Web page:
From Trans Am’s revved jams to chilled hypnotics by Swervedriver’s Adam Franklin, there’s plenty of unfairly unheard music from 2009. Wrap your ears around a head-trip’s worth in the streams and free downloads below. But brace yourself for a rough blast-off. That first tune is highly flammable.
Who: Trans Am
What: “Positive People (Live)”
Where: What Day Is It Tonight?
When: Released in December by Thrill Jockey
Why: Because it burns.
Prankster power trio Trans Am’s live album is a blizzard of insanely tight energy, best exemplified by this tune. It’s a rocket out of reality, just like the globe-trotting band’s tours. “The award for Single Most Intimidating Border Guard goes to Serbian Guy,” said Trans Am bassist and vocalist Nathan “Natron” Means. “Thanks again for not shooting us, by the way.”
Performed at frat houses and clubs by Means, guitarist Philip Manley and drummer Sebastian Thomson (pictured above, photo courtesy Hoyt Fay), What Day Is It Tonight? is fueled by dense grooves and blistering rhythms. And great advice for anyone looking to cross a border or two.
“Wear glasses,” Means advised. “Cover all tattoos. In the U.S., always have a football clearly visible and hide Frisbees (hippie disks) and hacky sacks. Tell anyone who asks that you sound ‘sort of like AC/DC.’ Don’t mention acid jazz. Wipe your Facebook and Wikipedia entry of any drug references.”
Who: Adam Franklin
What: “Winter Girls”
Where: Spent Bullets
When: Released in March by Second Motion
Why: Because it’s simultaneously warm and chilled, just like the holidaze.
And spontaneously natural. “It’s just one of those organic songs that come together quickly and without over-thinking,” Franklin told Wired.com. “It’s a simple chord sequence that flows around itself over again while going off at tangents.”
That organic electricity continues throughout the album, which is the second solo effort from the guitarist and vocalist of Swervedriver. The lo-tech serendipity of “Winter Girls” continued in the studio. “The demo sound and vocal are on the final recording,” Franklin said. “You can still hear the blinds flapping.”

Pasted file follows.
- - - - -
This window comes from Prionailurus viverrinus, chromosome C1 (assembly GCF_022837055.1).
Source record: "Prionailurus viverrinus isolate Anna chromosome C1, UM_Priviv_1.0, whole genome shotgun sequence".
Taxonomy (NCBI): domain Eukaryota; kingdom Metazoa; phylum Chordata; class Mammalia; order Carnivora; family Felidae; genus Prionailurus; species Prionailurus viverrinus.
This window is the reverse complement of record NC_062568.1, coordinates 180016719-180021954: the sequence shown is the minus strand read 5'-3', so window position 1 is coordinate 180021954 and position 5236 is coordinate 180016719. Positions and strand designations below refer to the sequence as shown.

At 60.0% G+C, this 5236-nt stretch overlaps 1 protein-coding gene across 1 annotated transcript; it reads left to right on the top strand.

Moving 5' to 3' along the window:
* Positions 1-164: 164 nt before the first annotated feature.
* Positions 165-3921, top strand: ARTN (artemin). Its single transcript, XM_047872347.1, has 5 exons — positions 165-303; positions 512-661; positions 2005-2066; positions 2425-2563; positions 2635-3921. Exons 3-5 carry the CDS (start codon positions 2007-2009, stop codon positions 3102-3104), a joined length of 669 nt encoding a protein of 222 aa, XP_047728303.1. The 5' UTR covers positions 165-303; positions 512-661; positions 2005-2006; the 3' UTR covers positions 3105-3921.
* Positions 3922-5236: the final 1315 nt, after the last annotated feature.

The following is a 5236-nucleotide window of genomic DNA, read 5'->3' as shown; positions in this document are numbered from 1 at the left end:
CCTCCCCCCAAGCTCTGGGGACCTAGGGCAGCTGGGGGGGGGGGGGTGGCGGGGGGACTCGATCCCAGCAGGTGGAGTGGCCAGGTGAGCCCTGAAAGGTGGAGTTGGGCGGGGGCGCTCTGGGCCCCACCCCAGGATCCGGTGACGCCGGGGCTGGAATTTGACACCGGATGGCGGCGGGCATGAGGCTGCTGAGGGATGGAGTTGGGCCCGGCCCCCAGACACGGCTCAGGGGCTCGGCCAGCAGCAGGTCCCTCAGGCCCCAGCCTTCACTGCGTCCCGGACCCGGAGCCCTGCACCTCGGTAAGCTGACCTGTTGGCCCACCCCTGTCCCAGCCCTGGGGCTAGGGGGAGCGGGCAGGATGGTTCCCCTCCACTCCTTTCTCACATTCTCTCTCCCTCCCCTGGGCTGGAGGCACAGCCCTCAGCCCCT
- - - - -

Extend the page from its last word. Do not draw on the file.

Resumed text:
Who: Gang Gang Dance
Where: God’s Money
When: Reissued in 2009 by The Social Registry
Why: Because it’s space digitalism at its finest.
Manhattan’s strangest sound collective released one of the best albums of 2008 with Saint Dymphna, led by the dubstep stomp “Princes.” This reissue of Gang Gang Dance’s out-of-print 2005 record, led by the epic interstellar trance of “Egowar,” was better than half the stuff released this year. Gang Gang Dance is an acquired taste for sure, but once it’s ingested, the rewarding sensations aren’t far behind.
Who: A.M. Architect
What: “Road to the Sun Part I”
Where: The Road to the Sun
When: Released in May by Exponential
Why: Because it’s trip-hop at its finest.
The beatific digital duo of Daniel Stanush and Diego Chavez (above) mash organic grooves and synthetic glitches through hip-hop’s prism and come up with head-bobbing exposition. Their full-length debut recalls similar fusions from Madlib and Thievery Corporation, filled as it is with samples, jams and jazz. Loose and accomplished, it’s also one of the most trippy spacewalks of the year.
Who: Atlas Sound
What: “An Orchid”
When: Released in October by Kranky.
Why: Because it is ethereal psychedelia.
Bradford Cox’s sonic explorations are so deep and wide, he needs two bands to bring them fully into being. The first, Deerhunter, put out an excellent EP called Rainwater Cassette Exhange in 2009, the same year this psychedelic swirl arrived from his solo outfit, Atlas Sound. And like Franklin’s “Winter Girls,” the spiraling strangeness of “An Orchid” was a spontaneous mind-wipe.
“It was one of those songs that comes out of the ether,” Cox told Wired.com. “It’s gestural. The sound and feel are more important than the words, which were automatically generated. Boring but true.”
This article appeared at Wired